CHARLOTTESVILLE, Va. (WCAV/WHSV) — A local civil liberties expert has a possible remedy for Virginia's controversial gerrymandering problems.
Recently, the U.S. Supreme Court ruled the current legislative districts must be redrawn because of racial gerrymandering. The court issued a separate controversial ruling stating that it's not up to federal courts to intervene in partisan gerrymandering.
The high court's ruling on the issue of gerrymandering in Virginia has been thrown back to the lower courts and that may have an impact on Virginia's own controversial voting districts, which multiple courts ruled were gerrymandered to pack minorities into certain districts to give Republicans more favorable districts overall.
The redrawn map supported by the Supreme Court now favors the Democrats.
The founder of the Charlottesville-based civil liberties group The Rutherford Institute, John Whitehead, says a better way to make sure there is fair redistricting would be to take lawmakers out of the process and have independent councils draw the maps.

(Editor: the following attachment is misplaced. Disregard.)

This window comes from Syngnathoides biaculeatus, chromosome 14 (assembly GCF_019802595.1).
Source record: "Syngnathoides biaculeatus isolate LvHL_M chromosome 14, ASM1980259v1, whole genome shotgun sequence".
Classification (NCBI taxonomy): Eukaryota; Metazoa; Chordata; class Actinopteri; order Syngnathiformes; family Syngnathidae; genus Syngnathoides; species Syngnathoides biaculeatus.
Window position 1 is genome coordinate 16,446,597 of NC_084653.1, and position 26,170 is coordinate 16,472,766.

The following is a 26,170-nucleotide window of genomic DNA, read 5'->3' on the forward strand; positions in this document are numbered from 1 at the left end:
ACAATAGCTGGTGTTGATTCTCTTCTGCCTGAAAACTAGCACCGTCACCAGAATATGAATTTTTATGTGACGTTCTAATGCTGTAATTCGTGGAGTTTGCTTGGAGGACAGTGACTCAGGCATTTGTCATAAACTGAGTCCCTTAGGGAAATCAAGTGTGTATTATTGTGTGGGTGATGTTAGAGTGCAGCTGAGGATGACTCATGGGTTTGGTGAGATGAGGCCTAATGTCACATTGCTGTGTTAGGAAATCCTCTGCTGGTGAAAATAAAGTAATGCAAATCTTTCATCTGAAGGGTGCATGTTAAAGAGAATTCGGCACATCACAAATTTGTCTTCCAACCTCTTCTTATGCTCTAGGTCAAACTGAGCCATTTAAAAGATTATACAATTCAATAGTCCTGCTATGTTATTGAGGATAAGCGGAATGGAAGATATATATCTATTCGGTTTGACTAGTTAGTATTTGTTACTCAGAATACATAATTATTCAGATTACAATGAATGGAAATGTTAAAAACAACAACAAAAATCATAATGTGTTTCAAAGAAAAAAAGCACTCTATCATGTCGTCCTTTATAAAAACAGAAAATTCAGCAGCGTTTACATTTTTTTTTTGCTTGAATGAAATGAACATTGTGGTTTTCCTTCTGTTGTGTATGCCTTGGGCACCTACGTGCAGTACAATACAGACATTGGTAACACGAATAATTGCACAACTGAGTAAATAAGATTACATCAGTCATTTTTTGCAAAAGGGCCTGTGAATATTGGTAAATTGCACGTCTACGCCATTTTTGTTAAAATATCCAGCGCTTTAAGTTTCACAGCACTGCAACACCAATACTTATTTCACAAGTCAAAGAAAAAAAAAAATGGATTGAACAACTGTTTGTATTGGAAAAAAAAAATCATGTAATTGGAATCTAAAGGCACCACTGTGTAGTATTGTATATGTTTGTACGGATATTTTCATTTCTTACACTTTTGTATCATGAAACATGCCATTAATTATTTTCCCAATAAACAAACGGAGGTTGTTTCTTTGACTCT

"Some states have set up independent counsels with select people from different groups to do the so-called redistricting. That's a much better way to do it but again, it should force people into the political process and get down to the legislature and city counsels and demand that they set up these independent commissions," Whitehead said.
Voters in four states have approved measures to approve independent commissions to prevent partisan gerrymandering.
Senator Emmett Hanger, who represents the 24th District in Virginia, has proposed an amendment to do the same in Virginia at every General Assembly session for the past few years, but it's gained a lot of traction recently.
"If we can build some fairness into the system so that no matter which party is in control of the General Assembly, and no matter which party holds the governorship, that we'll be drawing plans that are in the best interest of the people we represent," Hanger said.
Hanger's bill to create an independent commission passed the General Assembly in 2019, but since the change requires a constitutional amendment, the bill has to pass in the exact same form again in the following year.
After it is passed by the General Assembly for two consecutive years, it then goes to Virginians as a referendum.
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